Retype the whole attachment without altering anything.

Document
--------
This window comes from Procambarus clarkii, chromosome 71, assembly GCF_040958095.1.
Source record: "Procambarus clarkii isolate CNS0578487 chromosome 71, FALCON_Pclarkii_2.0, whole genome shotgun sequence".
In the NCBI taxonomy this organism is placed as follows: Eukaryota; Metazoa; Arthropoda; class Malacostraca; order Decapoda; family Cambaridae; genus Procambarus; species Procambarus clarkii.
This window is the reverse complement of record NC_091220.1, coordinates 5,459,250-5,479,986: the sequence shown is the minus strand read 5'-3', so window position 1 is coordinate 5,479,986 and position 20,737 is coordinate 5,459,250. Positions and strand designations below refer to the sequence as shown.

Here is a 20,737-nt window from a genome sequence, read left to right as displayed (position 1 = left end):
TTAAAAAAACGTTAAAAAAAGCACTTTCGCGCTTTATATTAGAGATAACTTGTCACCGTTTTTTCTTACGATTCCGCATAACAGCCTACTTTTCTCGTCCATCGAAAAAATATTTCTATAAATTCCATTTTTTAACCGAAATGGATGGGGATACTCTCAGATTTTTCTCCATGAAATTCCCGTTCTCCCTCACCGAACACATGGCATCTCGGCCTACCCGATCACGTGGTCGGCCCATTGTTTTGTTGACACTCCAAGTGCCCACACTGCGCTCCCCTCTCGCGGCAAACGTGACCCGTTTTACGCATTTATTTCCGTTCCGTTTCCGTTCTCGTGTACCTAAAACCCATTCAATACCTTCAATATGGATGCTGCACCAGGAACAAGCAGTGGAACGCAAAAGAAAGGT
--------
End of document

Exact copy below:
This window comes from Procambarus clarkii, chromosome 71, assembly GCF_040958095.1.
Source record: "Procambarus clarkii isolate CNS0578487 chromosome 71, FALCON_Pclarkii_2.0, whole genome shotgun sequence".
In the NCBI taxonomy this organism is placed as follows: Eukaryota; Metazoa; Arthropoda; class Malacostraca; order Decapoda; family Cambaridae; genus Procambarus; species Procambarus clarkii.
This window is the reverse complement of record NC_091220.1, coordinates 5,459,250-5,479,986: the sequence shown is the minus strand read 5'-3', so window position 1 is coordinate 5,479,986 and position 20,737 is coordinate 5,459,250. Positions and strand designations below refer to the sequence as shown.

Here is a 20,737-nt window from a genome sequence, read left to right as displayed (position 1 = left end):
TTAAAAAAACGTTAAAAAAAGCACTTTCGCGCTTTATATTAGAGATAACTTGTCACCGTTTTTTCTTACGATTCCGCATAACAGCCTACTTTTCTCGTCCATCGAAAAAATATTTCTATAAATTCCATTTTTTAACCGAAATGGATGGGGATACTCTCAGATTTTTCTCCATGAAATTCCCGTTCTCCCTCACCGAACACATGGCATCTCGGCCTACCCGATCACGTGGTCGGCCCATTGTTTTGTTGACACTCCAAGTGCCCACACTGCGCTCCCCTCTCGCGGCAAACGTGACCCGTTTTACGCATTTATTTCCGTTCCGTTTCCGTTCTCGTGTACCTAAAACCCATTCAATACCTTCAATATGGATGCTGCACCAGGAACAAGCAGTGGAACGCAAAAGAAAGGT